Serving the campus of the University of Alabama since 1894

The Crimson White

Serving the campus of the University of Alabama since 1894

The Crimson White

Serving the campus of the University of Alabama since 1894

The Crimson White

Opinion | Alabama residents deserve livable wages

CW / Shelby West

As the price of living increases across the United States, residents find it more and more difficult to pay bills, buy groceries, and provide for themselves and their families. In the past, Congress has been punctual about stepping in and passing legislation or increasing the minimum wage to combat these issues, but the federal minimum wage has remained the same since 2009, when it was raised from $6.55 to $7.25.

The last 14 and a half years constitute the longest period in history without an increase in the federal minimum wage since it was introduced as part of the New Deal.

Some states have created state minimum wages to account for the increase in prices and poverty levels in their area. Currently, 30 states and the District of Columbia have adopted minimum wages higher than the federal minimum wage.

Thirteen states have the same minimum wage as the federal minimum wage. Two states have state minimum wages that are lower than the federal rate, so the federal rate prevails. Five states have no state minimum wage, so the federal rate prevails there as well.

Alabama is one of the five without a state minimum wage.

There was still hope, though. In 2003, as minimum wage legislation popped up across states, counties and cities, Seattle, Washington, and Santa Fe, New Mexico, introduced local minimum wage ordinances.

By 2020, cities in 42 states had established local minimum wages higher than the state they reside in.

In 2015, the Birmingham City Council tried to influence the state legislature to raise the statewide minimum wage to $10. After the state declined, the city council adopted its own minimum wage standards. During this time, 30% of people living in Birmingham were living below the poverty line.

Birmingham’s minimum wage increases were set to begin in July 2016, raising the hourly wage to $8.50, and then scheduled to rise to $10.10 in 2017. Supporters said it would help lift families out of poverty, boost the local economy and decrease income inequality.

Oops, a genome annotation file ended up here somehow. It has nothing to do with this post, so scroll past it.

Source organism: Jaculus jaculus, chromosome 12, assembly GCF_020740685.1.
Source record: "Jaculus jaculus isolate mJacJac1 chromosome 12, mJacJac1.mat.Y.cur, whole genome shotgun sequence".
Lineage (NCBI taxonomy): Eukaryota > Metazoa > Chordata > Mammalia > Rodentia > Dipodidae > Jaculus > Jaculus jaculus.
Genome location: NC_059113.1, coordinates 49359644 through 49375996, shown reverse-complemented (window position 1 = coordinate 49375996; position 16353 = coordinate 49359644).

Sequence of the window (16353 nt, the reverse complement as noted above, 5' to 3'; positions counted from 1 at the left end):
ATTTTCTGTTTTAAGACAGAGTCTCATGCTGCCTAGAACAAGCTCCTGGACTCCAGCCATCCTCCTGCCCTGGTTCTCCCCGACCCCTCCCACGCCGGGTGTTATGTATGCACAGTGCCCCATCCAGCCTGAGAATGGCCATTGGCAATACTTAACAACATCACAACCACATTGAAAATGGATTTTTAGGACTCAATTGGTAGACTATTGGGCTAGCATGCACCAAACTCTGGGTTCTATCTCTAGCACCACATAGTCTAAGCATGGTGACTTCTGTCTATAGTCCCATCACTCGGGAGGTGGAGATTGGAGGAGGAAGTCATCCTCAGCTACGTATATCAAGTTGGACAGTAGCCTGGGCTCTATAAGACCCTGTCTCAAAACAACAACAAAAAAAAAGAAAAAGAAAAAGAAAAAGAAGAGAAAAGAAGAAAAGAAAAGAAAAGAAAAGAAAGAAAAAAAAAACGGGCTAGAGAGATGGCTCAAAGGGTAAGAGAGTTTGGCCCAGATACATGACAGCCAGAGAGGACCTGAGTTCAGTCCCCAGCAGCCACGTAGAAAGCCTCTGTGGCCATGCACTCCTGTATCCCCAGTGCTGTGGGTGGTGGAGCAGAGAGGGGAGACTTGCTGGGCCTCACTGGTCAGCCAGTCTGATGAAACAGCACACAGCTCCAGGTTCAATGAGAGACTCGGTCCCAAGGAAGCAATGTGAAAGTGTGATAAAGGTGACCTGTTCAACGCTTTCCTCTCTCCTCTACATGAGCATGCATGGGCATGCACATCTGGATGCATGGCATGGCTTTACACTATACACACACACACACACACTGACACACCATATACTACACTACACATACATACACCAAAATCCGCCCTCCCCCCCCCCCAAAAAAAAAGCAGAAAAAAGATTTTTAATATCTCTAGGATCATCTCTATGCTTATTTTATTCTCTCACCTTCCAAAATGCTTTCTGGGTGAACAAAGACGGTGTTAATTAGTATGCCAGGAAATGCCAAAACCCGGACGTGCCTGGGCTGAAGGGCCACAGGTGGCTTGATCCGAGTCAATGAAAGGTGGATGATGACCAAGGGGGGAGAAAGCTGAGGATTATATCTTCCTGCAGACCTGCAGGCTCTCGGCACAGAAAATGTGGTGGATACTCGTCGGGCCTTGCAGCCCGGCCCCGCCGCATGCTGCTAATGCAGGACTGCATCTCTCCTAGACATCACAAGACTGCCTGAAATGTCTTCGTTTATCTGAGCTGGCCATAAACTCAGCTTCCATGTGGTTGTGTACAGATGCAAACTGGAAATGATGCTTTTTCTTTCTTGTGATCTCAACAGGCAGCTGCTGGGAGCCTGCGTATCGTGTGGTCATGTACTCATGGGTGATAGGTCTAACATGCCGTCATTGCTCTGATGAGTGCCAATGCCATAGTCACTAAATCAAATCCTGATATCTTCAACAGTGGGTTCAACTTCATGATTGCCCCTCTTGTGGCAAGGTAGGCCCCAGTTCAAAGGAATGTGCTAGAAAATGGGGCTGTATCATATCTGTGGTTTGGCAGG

The Alabama House of Representatives and Senate acted quickly to quash the bill by creating a new bill of their own and nullifying the city council’s ordinance. The bill also effectively gave the Alabama legislature complete control over policy about wages, benefits and leave provided by employers.

The bill claimed this was to ensure these regulations were applied uniformly across the state, but that’s not what the state needs.

The process of states setting statewide caps on municipalities aiming to increase wages is called state preemption. Currently, 27 states have these laws in place to target minimum wage.

At the beginning of 2024, 22 states increased their state minimum wage. As one of only five states without a statewide minimum wage, Alabama still has no plans to establish one.

Why should the state government prohibit areas in Alabama where costs of living are increasing rapidly from supporting their communities with a livable wage?

A regional minimum wage, rather than a national minimum wage, provides people across the country with roughly similar standards of living, as they deserve to have. If we value hardworking Americans, it’s time to reward their hard work with the ability to make ends meet from month to month.

Mostly Democratic members of Congress have been pitching their Raise the Wage Act since 2017 and will continue to do so. The plan suggests that for a period of a few years, each year we should increase the federal minimum wage little by little, to follow inflation. After the period is up, the act will continue to raise the federal minimum wage based on median incomes so that we don’t experience a predicament like the current one again.

The Raise the Wage Act also wants to increase the wages of individuals who make most of their money off of tips and end the subminimum wage for youth workers as well as workers with disabilities.

Until new federal legislation passes, states need to make it easier for their residents to pay their bills or risk losing them to an area with more opportunities. That is, if they can afford to get there with their piddling wages.

The current poverty wage in Alabama is $6.53 for one adult working full-time. A living wage is calculated at $15.65 an hour. In the 2022 fiscal year, 15% of Alabamians were benefitting from the Supplemental Nutrition Assistance Program.

Alabama is not past the point of no return, but it will take a force much stronger than the Alabama Legislature to improve our conditions.

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